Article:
As Arya Stark on HBO’s hit show “Game of Thrones,” Maisie Williams is an expert at sword-fighting. But now the 18-year-old star is opening up about her battles with real-life villains online.
In a behind-the-scenes interview about her new UK television movie, “Cyberbully,” Williams confesses she struggles with the same social media torment as other teens.
“As soon as someone finds something that you’re insecure about, or that bothers you, they will use that against you, which is awful,” the actress says in the video.
It’s exactly the kind of digital dragon she faces on screen in “Cyberbully.” In the film, Williams plays a teen being taunted by an online abuser using an all-too-common tactic: anonymity.
Cyberbullying expert Paula Todd says virtual attacks can sometimes be even worse than face-to-face bullying.
“You can run home after you’ve been pushed around at school, but you can’t run from cyber abuse because it’s always there,” Todd, author of "Extreme Mean," told ABC News.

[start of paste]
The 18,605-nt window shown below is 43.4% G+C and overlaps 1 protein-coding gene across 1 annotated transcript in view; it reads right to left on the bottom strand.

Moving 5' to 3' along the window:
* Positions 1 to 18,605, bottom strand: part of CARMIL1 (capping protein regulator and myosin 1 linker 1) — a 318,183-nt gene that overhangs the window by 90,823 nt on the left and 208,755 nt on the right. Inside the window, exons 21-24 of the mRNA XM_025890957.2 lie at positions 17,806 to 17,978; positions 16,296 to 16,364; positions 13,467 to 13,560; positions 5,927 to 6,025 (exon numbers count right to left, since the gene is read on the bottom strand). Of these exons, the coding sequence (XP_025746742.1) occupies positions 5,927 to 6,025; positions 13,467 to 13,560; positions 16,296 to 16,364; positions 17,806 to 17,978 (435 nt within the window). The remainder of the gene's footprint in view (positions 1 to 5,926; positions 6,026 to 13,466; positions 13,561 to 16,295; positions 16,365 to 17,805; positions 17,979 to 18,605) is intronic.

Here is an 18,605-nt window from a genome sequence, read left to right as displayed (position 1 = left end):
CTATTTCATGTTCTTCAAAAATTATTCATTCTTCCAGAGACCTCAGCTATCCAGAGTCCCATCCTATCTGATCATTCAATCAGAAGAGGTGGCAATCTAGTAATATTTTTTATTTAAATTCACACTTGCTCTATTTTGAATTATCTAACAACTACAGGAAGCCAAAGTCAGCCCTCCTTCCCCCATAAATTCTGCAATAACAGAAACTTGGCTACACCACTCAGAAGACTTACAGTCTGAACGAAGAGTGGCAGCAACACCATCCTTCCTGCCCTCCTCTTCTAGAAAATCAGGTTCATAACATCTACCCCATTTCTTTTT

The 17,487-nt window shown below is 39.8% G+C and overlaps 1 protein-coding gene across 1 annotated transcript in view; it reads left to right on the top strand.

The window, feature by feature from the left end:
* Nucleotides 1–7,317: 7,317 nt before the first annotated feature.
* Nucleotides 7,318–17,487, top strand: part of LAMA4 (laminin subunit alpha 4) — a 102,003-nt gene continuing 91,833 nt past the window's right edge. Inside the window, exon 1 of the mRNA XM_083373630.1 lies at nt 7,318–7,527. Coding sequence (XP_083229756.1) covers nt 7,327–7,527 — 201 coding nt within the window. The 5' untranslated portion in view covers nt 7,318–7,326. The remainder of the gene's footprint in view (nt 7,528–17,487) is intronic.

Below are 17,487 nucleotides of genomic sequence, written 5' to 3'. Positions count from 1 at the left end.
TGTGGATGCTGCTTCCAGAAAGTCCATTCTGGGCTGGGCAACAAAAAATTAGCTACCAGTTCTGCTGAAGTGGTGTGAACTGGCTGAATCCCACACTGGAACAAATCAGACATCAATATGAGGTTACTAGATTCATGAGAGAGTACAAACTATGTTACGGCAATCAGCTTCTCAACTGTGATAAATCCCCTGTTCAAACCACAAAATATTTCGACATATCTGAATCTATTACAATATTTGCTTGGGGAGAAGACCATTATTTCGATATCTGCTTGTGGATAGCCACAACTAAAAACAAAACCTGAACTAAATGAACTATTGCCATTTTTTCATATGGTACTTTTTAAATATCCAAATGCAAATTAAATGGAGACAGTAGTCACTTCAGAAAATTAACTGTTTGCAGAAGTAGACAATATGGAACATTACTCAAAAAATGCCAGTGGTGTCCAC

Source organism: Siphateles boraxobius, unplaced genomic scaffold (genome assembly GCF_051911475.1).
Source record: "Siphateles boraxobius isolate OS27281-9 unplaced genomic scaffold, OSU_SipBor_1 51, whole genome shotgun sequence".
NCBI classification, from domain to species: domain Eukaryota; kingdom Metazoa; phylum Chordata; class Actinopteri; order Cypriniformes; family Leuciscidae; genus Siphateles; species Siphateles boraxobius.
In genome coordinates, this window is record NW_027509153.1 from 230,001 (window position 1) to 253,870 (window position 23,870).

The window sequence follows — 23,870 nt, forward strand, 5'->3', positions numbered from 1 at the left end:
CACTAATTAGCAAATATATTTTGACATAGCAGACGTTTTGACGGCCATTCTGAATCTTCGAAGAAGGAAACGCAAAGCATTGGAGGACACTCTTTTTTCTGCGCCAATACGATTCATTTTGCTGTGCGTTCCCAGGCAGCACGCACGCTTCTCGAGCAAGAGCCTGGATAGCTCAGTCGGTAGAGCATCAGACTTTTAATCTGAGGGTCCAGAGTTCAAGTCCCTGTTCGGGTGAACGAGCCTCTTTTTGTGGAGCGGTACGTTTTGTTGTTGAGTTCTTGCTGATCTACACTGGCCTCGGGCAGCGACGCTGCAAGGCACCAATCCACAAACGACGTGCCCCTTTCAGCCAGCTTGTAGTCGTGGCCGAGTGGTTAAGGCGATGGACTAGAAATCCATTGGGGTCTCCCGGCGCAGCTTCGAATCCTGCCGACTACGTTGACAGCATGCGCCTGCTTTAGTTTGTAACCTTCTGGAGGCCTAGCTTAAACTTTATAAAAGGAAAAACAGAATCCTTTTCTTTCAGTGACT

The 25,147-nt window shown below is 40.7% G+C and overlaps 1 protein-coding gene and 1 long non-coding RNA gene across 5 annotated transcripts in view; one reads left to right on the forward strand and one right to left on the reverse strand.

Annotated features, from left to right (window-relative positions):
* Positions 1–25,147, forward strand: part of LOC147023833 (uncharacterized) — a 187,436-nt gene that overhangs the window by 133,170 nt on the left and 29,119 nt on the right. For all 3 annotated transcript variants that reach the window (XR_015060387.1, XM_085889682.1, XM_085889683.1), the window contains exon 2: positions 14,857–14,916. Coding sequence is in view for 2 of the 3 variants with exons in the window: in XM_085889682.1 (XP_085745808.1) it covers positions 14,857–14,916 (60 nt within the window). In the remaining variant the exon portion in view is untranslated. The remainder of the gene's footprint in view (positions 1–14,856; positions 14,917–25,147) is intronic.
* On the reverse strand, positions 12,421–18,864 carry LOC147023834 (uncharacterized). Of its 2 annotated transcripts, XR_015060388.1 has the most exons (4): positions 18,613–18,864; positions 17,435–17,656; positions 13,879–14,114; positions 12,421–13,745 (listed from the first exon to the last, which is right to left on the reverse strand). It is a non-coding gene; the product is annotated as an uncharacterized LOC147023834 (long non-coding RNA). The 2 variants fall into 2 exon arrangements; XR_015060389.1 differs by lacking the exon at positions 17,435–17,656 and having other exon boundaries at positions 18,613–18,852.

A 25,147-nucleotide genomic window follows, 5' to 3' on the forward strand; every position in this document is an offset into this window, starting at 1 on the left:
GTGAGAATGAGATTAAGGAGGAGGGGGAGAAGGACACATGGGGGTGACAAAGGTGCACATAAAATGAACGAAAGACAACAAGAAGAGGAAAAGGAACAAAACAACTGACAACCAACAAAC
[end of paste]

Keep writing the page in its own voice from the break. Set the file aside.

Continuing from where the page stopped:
Adding, Even the old mainstay of bullying advice – to simply ignore it — isn’t enough anymore.
“We are allowed to be on the Internet,” she adds. “Cyber abusers are not allowed to attack us. To ask somebody who is being vilified online to close their mind to what’s the biggest communication stream in our world right now, it is unrealistic, and it’s unfair.”
For parents, awareness and monitoring are key.
“You need to say with them just the way you would allowing them to drive a car,” she explained. “The Internet, just because it’s free and it’s accessible doesn’t mean it’s instantly safe to use.”
As for Williams, she admits the online taunts can be hard to ignore.
“It’s easy to say, ‘Oh, that’s just a troll, it’s OK, don’t let it bother you,’” she said, “But it does hurt, even for someone who knows how to put up a fight.”
Such cyberbullying is only getting worse because there are simply more ways to do it, expert Todd adds, with more devices, platforms and apps than ever before.